One of the best measures of the oil boomlet around Douglas, Wyo., is the number of RVs parked at the Wyoming State Fairgrounds campground, the Daily Astorian reported.

The first year the campground was open to oil field workers in 2012, 30 RVs saw out the winter months. By this summer, the RV census had grown to the point that fairground supervisors had to ask more than 100 campers to move out temporarily to make room for the annual influx of state fair participants, rodeo cowboys and entertainers.

Shortly after the livestock barns were emptied and cowboys packed up, a stampede of fifth wheels descended on the campground.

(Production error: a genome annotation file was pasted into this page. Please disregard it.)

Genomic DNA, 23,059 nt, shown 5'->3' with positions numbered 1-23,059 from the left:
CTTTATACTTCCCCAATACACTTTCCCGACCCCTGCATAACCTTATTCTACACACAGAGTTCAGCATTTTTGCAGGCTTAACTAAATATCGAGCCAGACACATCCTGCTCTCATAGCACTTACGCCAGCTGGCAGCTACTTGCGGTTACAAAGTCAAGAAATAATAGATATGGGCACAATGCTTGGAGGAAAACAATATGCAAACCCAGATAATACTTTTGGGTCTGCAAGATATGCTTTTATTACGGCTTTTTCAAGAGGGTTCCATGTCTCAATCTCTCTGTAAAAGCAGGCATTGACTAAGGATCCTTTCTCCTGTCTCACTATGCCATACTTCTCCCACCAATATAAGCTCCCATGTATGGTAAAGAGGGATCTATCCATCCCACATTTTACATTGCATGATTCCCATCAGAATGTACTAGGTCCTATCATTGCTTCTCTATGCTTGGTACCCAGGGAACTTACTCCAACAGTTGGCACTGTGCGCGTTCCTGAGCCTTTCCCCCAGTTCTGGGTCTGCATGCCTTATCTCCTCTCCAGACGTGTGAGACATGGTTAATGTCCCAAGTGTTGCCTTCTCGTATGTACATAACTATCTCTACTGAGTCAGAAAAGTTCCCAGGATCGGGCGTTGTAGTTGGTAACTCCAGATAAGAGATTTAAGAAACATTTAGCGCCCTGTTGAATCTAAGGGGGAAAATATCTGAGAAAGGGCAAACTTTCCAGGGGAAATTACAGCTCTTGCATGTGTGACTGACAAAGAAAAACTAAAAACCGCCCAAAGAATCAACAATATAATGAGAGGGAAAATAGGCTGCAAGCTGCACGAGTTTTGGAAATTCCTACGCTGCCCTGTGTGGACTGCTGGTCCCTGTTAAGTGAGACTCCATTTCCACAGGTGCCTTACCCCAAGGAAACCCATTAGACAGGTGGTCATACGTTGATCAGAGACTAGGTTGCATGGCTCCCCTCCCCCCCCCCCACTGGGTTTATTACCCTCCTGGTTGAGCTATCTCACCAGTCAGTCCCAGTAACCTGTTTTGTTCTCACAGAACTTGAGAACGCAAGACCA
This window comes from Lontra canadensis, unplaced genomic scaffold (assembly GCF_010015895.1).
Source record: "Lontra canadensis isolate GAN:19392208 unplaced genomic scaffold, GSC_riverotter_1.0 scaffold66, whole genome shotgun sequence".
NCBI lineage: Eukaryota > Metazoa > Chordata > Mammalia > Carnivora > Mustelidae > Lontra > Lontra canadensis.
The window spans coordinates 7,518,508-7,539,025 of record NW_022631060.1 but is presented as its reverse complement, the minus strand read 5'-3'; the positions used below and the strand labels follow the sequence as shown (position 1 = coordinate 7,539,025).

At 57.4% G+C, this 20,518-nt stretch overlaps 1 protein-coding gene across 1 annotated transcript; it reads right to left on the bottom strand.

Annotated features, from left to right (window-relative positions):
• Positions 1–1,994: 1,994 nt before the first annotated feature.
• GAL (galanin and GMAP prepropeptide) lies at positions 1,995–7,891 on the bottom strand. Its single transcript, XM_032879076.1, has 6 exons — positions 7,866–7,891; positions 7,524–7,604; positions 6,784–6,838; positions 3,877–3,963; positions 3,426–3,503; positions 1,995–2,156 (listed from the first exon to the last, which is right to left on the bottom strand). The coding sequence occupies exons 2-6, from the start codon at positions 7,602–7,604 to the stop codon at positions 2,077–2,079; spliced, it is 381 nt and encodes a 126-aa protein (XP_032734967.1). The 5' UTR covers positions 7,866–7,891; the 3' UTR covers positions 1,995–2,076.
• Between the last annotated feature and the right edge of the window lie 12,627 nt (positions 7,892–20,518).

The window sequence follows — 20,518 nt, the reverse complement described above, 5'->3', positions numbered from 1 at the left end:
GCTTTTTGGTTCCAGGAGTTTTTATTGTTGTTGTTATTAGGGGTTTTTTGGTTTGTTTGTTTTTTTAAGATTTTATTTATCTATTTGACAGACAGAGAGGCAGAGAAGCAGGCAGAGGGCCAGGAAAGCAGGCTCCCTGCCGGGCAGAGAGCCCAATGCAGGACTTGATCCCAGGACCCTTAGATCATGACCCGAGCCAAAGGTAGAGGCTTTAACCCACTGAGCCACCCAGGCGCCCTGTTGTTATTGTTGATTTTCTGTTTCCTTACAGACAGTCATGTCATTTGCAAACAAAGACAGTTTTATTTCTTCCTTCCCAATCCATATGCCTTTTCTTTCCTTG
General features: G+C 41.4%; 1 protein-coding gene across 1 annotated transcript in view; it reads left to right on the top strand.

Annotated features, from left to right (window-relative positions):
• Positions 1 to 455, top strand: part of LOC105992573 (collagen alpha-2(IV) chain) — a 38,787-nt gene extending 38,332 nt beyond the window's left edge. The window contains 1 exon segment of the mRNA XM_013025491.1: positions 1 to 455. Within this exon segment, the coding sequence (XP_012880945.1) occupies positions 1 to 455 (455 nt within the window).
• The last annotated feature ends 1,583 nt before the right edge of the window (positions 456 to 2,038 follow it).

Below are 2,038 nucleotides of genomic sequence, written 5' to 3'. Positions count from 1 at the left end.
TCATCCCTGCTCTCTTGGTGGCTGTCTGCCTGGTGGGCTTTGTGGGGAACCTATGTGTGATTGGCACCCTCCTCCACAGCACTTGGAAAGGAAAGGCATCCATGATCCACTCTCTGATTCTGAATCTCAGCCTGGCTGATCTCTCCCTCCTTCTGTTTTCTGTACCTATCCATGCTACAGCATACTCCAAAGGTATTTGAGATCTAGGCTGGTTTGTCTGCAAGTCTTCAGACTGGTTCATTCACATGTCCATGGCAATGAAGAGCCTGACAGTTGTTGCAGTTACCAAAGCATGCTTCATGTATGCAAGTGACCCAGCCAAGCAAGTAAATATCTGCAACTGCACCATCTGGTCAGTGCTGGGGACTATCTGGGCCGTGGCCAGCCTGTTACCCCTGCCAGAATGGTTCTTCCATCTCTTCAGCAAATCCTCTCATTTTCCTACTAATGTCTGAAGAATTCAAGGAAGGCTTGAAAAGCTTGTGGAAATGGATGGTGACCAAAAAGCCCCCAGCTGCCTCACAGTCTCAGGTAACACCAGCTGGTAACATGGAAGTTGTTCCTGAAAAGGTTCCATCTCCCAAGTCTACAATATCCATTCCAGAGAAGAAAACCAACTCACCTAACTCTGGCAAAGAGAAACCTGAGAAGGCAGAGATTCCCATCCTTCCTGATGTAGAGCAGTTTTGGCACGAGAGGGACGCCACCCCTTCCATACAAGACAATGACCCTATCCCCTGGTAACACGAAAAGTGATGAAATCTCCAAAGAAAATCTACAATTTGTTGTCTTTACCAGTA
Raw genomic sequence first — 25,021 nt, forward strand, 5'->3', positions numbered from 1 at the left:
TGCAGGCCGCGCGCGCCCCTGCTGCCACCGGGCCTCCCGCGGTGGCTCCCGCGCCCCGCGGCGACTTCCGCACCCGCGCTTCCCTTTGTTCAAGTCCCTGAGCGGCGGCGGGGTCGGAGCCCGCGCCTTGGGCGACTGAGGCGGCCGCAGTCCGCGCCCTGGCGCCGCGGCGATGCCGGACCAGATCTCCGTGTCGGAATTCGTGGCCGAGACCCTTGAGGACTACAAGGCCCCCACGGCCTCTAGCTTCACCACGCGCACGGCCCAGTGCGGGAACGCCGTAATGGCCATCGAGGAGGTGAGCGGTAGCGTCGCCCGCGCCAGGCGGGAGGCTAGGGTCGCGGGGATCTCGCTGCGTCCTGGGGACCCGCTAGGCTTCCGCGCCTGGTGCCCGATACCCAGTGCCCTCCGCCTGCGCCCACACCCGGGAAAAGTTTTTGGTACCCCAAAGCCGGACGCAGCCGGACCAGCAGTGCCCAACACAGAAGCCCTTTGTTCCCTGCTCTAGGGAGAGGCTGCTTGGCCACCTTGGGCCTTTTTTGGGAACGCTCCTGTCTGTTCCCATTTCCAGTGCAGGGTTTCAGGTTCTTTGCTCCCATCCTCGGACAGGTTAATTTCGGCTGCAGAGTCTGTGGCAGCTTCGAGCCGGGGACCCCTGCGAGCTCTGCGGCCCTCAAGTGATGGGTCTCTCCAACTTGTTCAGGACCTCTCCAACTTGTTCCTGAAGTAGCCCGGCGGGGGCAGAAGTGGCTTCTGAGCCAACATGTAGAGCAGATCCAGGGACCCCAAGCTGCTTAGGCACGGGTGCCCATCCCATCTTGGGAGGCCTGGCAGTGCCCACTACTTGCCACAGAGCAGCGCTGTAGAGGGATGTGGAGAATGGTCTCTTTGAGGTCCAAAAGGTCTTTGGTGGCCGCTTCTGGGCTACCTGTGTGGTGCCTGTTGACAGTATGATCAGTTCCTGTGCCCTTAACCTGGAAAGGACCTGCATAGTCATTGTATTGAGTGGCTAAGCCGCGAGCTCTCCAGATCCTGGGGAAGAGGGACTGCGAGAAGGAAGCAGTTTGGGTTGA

“It was like a land rush. I don’t know how else to describe it. They were rolling in here faster than we could get them placed,” State Fair Director James Goodrich recalled recently.

Dea Dunphee replaces the tire on his truck after checking the brakes at the Wyoming State Fairgrounds in early October in Douglas. Dunphee, from Yakima, Washington, is living temporarily in his trailer at the fairgrounds while working in the energy field in Douglas.

Compared with increasing oil production in parts of North Dakota and Texas, the boom taking place around Douglas today is modest. But in this town of 6,400 people, the growing pains are everywhere.

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